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The Impact of Divorce On…

Allan Schwartz, LCSW, Ph.D. was in private practice for more than thirty years. He is a Licensed Clinical Social Worker in the states ...Read More

Case: (All identifying information has been changed).

“The couple was married for seven years when it finally ended in divorce. There were no children and the only issues between them was dividing the remaining assests whic was accomplished with little or no conflict. Everything was done in very friendly and amicable ways. However, for the relatives, it was quite different.

Both the mother and father of the daughter found the experience very wrenching. Very warm and affectionate feelings had blossomed among the three. In addition, the mother of the wife and the wife’s mother in law, a very close friendship had been established. In other words, both sets of families experienced a real sense of grief and anger as a result of the dissolution of this marriage.”


When examining the research on divorce and its impact, there is an understandable focus on children, grandparents and the divorcees. They are the people most influenced and disturbed by, the dissolution of a marital arrangement. However, there is little or not information on how divorce influences other people.

What about the ways in which divorce impacts on in laws, friendships and extended families? Is it only in those cases of divorce where children are involved that major emotional adjustments must be made?

The fact is that divorce has major ripple effects across all types of relationships that people tend not to think about. For example, most couples form friendships with other couples. They go out together, dine together, share personal stories together and provide mutual support and comfort. When one of the couples separates and divorce, the intact couple must make major adjustments to the ways in which they live. They experience a sense of loss. Even if they manage to remain friends with one of the now divorced individuals, things are not the same because the entire foundation upon which these relationships were built is now changed.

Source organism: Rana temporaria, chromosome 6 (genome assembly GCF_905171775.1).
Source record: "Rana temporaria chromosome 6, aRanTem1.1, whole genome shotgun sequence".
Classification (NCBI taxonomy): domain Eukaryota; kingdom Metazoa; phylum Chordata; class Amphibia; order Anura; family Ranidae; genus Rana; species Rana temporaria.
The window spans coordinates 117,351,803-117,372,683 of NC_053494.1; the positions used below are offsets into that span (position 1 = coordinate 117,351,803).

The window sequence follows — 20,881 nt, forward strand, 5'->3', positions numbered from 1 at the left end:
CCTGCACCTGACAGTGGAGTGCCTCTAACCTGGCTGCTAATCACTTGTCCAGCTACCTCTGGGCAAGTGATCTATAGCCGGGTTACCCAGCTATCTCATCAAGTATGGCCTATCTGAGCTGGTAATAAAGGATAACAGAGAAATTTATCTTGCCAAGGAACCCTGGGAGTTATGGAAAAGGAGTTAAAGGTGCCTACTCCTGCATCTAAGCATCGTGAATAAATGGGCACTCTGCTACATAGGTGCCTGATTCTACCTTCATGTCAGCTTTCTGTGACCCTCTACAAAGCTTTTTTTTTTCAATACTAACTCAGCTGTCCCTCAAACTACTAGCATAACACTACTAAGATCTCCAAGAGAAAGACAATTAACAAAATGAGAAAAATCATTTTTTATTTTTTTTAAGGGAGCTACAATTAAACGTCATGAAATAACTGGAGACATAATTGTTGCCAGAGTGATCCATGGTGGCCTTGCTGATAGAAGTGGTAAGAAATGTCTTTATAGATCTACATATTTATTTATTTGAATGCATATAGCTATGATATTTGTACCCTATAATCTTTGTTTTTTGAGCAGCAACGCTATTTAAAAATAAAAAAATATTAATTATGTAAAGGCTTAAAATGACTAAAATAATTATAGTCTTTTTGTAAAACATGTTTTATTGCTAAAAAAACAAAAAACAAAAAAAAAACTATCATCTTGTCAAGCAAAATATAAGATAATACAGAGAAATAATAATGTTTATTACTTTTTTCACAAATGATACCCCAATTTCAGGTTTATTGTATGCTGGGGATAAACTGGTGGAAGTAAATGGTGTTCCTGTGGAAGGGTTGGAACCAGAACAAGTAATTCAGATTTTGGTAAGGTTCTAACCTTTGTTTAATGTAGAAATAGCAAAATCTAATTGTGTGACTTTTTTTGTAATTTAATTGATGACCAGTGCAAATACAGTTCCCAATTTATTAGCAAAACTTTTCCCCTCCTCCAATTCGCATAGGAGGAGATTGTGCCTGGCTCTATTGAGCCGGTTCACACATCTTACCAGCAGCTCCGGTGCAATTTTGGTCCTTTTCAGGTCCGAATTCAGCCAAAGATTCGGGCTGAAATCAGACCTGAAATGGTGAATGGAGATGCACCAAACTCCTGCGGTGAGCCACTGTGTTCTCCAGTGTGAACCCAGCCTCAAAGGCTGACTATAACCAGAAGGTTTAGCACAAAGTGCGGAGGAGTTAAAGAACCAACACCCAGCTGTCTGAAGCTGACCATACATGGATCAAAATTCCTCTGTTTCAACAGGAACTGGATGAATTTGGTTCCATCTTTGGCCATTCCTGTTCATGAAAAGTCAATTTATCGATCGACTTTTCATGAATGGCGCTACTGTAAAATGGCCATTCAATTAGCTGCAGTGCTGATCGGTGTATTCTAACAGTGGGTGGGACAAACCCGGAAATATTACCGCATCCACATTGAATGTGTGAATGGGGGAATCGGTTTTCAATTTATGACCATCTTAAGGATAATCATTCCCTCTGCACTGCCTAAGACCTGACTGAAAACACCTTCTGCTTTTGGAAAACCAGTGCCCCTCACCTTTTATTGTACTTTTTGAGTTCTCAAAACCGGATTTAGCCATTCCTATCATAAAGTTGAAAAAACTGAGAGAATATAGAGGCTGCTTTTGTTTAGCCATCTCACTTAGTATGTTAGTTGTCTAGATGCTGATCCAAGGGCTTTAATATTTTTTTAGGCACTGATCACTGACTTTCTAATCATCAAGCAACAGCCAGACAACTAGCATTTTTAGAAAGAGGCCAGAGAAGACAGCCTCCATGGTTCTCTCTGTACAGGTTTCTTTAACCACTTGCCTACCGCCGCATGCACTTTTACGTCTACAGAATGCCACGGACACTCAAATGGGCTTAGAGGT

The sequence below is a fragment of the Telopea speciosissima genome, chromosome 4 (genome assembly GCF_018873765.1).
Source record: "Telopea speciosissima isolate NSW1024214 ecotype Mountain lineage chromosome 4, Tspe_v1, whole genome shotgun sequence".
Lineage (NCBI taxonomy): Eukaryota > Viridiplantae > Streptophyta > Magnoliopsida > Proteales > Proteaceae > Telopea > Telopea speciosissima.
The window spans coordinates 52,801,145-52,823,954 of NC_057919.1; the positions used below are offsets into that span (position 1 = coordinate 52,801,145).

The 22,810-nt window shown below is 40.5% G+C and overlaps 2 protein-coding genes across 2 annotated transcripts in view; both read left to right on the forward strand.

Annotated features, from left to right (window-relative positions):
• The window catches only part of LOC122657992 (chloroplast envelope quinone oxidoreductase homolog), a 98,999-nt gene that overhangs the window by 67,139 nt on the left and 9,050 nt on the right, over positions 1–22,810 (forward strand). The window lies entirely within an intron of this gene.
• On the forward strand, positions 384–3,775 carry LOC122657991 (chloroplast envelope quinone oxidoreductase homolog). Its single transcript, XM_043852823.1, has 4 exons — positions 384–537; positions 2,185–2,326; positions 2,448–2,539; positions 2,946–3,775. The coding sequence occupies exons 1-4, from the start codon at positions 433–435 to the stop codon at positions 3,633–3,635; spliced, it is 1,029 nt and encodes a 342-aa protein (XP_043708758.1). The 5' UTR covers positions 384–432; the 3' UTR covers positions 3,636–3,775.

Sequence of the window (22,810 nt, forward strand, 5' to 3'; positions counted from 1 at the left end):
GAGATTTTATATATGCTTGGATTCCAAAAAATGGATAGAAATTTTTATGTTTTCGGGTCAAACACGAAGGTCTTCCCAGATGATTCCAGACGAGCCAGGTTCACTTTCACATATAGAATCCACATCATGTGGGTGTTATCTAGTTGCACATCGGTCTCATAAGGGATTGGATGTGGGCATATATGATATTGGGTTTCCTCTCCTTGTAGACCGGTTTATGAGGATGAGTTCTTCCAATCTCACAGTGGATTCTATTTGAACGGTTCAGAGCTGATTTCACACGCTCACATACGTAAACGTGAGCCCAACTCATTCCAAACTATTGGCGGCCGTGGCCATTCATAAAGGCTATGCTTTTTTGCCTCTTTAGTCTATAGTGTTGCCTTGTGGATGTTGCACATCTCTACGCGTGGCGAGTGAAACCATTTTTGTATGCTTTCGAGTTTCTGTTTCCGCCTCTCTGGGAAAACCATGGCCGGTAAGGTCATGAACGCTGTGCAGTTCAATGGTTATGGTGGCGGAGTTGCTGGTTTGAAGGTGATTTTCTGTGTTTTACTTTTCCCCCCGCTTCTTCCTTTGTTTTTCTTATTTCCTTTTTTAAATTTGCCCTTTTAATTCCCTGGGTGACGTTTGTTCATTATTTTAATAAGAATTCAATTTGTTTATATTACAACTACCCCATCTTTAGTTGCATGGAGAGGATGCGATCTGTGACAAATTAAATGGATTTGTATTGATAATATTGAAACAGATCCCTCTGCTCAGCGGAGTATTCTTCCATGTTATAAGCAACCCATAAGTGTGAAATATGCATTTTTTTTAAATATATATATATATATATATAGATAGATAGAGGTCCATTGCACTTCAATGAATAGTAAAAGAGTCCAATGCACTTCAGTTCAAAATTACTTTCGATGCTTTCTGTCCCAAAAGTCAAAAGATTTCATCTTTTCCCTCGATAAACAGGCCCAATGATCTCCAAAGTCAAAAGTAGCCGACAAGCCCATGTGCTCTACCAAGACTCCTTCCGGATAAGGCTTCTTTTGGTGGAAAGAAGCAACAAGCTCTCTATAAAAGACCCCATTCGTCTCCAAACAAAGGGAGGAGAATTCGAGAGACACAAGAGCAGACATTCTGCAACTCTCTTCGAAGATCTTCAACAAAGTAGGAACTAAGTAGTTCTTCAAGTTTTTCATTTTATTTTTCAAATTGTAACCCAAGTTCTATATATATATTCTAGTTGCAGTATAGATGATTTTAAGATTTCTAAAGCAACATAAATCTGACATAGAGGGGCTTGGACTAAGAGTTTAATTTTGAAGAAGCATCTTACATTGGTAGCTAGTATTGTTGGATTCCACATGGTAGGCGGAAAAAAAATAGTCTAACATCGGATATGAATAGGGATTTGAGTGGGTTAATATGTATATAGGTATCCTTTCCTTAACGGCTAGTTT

With regard to friends, it may be that remaining friends with a newly single person may present problems for the couple that remains married. It is not difficult for suspicions and jealousies to arise if the divorced individual is perceived as a threat to the marriage. In fact, I have known of cases in which family members of the intact marriage caution that the “friend” is flirting and attempting to break up the marriage.

Other family and in law relationships also suffer as a result of divorce. During the course of a marriage, regardless of how short or long it lasted, and regardless of whether or not there were children, relatives and in laws go through a mourning period where they experience the death of a marriage. Someone is now missing. People do not simply marry one anther. They marry into a family where bonds and ties are made. Once a divorce occurs, those bonds and ties are broken and a real sense of mourning occurs. This is what happened in the case above. Former husband and wife were fine with the results. It was each of their families that experienced distress over their divorce and broken relationships. There was also a sense that there was no way to continue these friendships after the marital breach was final.

Very often, the individual who married into a family is demonized once the marriage is over. This demonization has a lot to do with feelings of anger at the “outsider” for disrupting the family. On the other hand, friends and relatives sometimes align themselves with the former kinship tie against the biological relation.

Another way of describing the changing landscape of a family that is now “divorced” is that major shifts in alliances occurs, with individuals taking sides, one against the other. The result is that powerful feelings of resentment and betrayal can happen because of these realignments.

When children are added to the variable of family politics, both before and after divorce, everything described above becomes even much more exaggerated.

What are your experiences with divorce above and beyond the obvious but painful forces of children and custody issues? Have you experienced the loss of friends as a result of your divorce, the divorce of friends or both? What was it like for you?

Your comments and questions are strongly encouraged.

Allan N. Schwartz, PhD

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